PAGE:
The Himalayas and the Great Rivers

Southeast Asia has been described as the “Balkans of Asia.” In other words, this ensemble of nations seems to be an incomprehensible jumble of squabbling, unstable fiefdoms. Pick up the latest version of the incredible National Geographic Visual Atlas of the World, and turn to pages 24-25, the political map of the world. Based on proximity, you might wonder why this cluster of little countries did not turn into either provinces of China or states of India, or some combination of both.

Asian Tectonics

The Indian sub-continent pushes north and east, creating the Himalayas and the mountains of SE Asia. NASA’s Earth Observatory

Now turn back to pages 22-23, the “physical” world. Look at the northern border of India and China and you will see the huge wall of the Himalayan Mountains. Look east and you will see the mountain ranges “bend” south and extend over much of Southeast Asia. Though not as dramatic as the highest peaks of Nepal, these mountain ranges still made primitive land travel pretty difficult. Now turn to pages 32-33, Plate Tectonics. You can see the Indian/Australian plate colliding with the Eurasian plate right where all these mountains are being formed. You can also see that the colliding plates are creating the Indonesian islands as the Indian/Australian plate pushes northeast against the tail end of the Eurasian plate. This collision is also the source of the earthquake and tsunami that devastated Indonesia in 2004.

As the two continents collide, a process that has been on-going for the past 70 million years, it creates a more intense geologic impact than when one plate slides below another. This has caused the fairly rapid and continuing rise of the Himalayas. As a result, much of southern China and Southeast Asia is covered with mountain ranges.

The Water Cycle takes over from here. Precipitation in the high Himalayas, in the form of snow, piles up to form icefields and glaciers. Melting ice and glacial runoff collect in great rivers that wind their way through the mountains, carving gorges and valleys, meandering over wide plains and depositing their silt into big deltas when they reach the sea. In fact, three of the most powerful rivers in the world, the Yangtze, the Mekong, and the Salween, carve canyons in the eastern Himalayas of Southwestern China that are so close to each other, the area is called the Three Parallel Rivers of Yunnan.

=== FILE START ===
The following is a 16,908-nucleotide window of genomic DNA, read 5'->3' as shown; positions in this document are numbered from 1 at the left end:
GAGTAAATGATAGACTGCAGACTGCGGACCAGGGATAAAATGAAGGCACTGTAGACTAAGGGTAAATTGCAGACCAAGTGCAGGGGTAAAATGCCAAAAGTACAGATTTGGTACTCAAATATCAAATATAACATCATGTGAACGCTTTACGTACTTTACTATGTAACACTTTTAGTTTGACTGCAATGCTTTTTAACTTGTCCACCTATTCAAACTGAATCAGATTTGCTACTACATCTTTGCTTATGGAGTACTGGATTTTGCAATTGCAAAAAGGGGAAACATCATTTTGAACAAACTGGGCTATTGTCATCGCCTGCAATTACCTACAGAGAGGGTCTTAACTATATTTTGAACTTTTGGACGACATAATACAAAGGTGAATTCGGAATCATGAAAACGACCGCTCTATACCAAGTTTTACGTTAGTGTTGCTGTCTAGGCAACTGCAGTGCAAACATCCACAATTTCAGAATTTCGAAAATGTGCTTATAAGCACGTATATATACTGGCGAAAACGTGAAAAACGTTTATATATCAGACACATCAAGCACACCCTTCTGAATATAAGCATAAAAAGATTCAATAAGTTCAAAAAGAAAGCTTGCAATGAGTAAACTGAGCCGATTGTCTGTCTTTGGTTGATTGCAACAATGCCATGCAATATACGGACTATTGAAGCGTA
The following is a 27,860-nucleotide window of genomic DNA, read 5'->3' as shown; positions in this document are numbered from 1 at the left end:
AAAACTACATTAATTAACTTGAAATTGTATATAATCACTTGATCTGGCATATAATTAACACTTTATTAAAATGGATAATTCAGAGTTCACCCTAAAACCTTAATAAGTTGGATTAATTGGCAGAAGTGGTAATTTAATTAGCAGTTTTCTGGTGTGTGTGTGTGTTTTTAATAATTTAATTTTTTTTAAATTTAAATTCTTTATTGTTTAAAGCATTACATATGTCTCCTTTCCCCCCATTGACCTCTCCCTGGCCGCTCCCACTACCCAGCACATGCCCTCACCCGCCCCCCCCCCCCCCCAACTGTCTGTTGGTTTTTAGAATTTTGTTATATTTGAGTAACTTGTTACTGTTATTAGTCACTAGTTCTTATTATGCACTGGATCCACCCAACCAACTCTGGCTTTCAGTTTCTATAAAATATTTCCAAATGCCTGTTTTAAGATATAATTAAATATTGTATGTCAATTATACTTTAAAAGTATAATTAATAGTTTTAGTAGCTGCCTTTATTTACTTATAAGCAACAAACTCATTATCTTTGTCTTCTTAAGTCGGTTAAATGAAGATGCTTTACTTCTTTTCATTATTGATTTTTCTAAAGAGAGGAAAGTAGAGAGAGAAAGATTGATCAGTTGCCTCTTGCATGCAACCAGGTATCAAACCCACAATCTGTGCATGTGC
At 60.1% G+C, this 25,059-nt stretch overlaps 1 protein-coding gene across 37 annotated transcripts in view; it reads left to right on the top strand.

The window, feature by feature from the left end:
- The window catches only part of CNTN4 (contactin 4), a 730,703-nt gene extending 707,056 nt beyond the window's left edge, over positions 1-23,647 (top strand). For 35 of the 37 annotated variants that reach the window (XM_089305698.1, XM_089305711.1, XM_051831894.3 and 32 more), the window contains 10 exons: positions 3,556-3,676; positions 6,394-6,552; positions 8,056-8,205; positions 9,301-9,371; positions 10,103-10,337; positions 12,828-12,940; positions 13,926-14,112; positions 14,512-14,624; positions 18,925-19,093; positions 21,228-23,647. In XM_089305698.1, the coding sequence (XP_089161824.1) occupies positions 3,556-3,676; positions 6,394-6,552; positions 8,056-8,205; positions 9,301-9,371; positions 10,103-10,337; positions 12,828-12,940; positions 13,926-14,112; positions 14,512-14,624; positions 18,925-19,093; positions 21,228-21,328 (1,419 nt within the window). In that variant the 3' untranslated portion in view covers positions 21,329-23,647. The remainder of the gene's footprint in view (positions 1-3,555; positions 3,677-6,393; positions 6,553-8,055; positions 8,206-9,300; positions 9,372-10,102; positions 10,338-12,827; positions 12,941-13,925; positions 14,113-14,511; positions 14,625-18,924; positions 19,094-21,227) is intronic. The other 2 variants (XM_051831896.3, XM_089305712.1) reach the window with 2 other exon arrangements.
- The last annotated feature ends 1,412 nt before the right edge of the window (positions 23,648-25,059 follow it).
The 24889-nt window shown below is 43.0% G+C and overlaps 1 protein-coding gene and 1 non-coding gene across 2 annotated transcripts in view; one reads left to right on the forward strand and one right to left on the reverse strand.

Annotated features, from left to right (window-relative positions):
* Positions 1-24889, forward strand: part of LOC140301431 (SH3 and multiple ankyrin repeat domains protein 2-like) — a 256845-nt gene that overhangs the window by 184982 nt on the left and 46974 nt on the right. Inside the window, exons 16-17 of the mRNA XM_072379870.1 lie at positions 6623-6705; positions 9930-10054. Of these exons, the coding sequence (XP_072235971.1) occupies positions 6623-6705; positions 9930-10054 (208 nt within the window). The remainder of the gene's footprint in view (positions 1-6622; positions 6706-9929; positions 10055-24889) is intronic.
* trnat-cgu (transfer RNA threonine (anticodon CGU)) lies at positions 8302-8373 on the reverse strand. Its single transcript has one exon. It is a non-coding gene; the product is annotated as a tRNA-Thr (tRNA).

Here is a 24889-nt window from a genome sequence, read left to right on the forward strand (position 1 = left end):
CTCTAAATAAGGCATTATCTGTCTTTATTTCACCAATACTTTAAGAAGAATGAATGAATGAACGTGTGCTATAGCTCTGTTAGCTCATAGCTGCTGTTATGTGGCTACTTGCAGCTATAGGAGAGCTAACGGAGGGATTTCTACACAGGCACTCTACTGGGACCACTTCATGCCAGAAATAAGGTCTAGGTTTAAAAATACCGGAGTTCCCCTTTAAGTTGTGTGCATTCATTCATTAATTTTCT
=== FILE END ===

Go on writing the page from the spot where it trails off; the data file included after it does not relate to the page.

Flowing from the glacial fields, these rivers fan out across the continent like highways until they reach the ocean. Following the Asian coast clockwise from Northern China, the rivers flowing from the Eastern Himalayas are:

Yellow (Northern China)

River valleys of SE Asia

The major river valleys formed the basis for the nations of SE Asia, separate from China and India. by M. Healy, www.harpercollege.edu

Yangtze (Central China)

Pearl (Southern China)

Hong, or Red (North Vietnam)

Mekong (Cambodia/Laos/ South Vietnam)

Chao Phraya (Thailand)

Salween (Myanmar/Burma)

Irrawaddy (Myanmar/Burma)

Brahmaputra (Bangladesh)

And from the western Himalayas, we have:

Ganges (India/Bangladesh)

Indus (Pakistan)

By the time they reach the coast, the habitable valleys and deltas of these great rivers are mostly separated from each other by mountain ranges of varying sizes. 50,000 years ago, when no one was around, each valley and delta represented its own, isolated opportunity for settlement.

And then along came Man. There is a fascinating summary of on-going research into the DNA patterns of man, called Deep Ancestry: Inside The Genographic Project, sponsored by National Geographic. The purpose of the study has been to identify the common DNA traits of the several races and cultures of man. You can send them a sample of your DNA and they will send you back an analysis of your composite ancestry. A by-product of the research has been a mapping of many of the migration patterns of early wanderers.

An illustration of the continents and sea levels at the last glacial maximum. By Muntuwandi at en.wikipedia, from Wikimedia Commons

The research suggests that about 50,000 years ago, during a major ice age, some of the early people migrated from Africa to India and into Southeast Asia and even down to Australia. Sea level was as much as 300 feet lower because fresh water was frozen in the expanded Arctic and Antarctic ice caps. This created land bridges that made it possible for people to walk or paddle south through Malaysia and Indonesia to within sight of Australia. If they were looking for warmer weather, they would have certainly made the trek.

You can imagine that migrating people would settle in the habitable valleys and coastal deltas they found along the way. Some would continue to the next valley/delta as they saw an opportunity for better living because of climate and food supplies, or just to get away from their neighbors or their mother-in-law. Moving eastward along the coast, they would populate the Ganges/Brahmaputra valley, then the Irrawaddy Valley, then the Chao Phraya Delta, and the Mekong Delta. From there, they may have headed south across the Indonesian land bridge to warmer weather. Some even made it to Australia.

As the Ice Age relented, populations moved back northward along the Asian coast, ultimately populating, the Hong (Red), Pearl, Yangtze and Yellow river valleys. The fossil records for many of these areas indicate human activity about 40,000 years ago.

So, the valleys of the great rivers of the Himalayas became the birthplaces of settlements, clans, tribes, nations and empires, up and down the Asian coast. The political lines on today’s map of Southeast Asia blur some of these geographic realities. However, the nations of Asia from India to China reflect these significant, distinct Himalayan river valleys.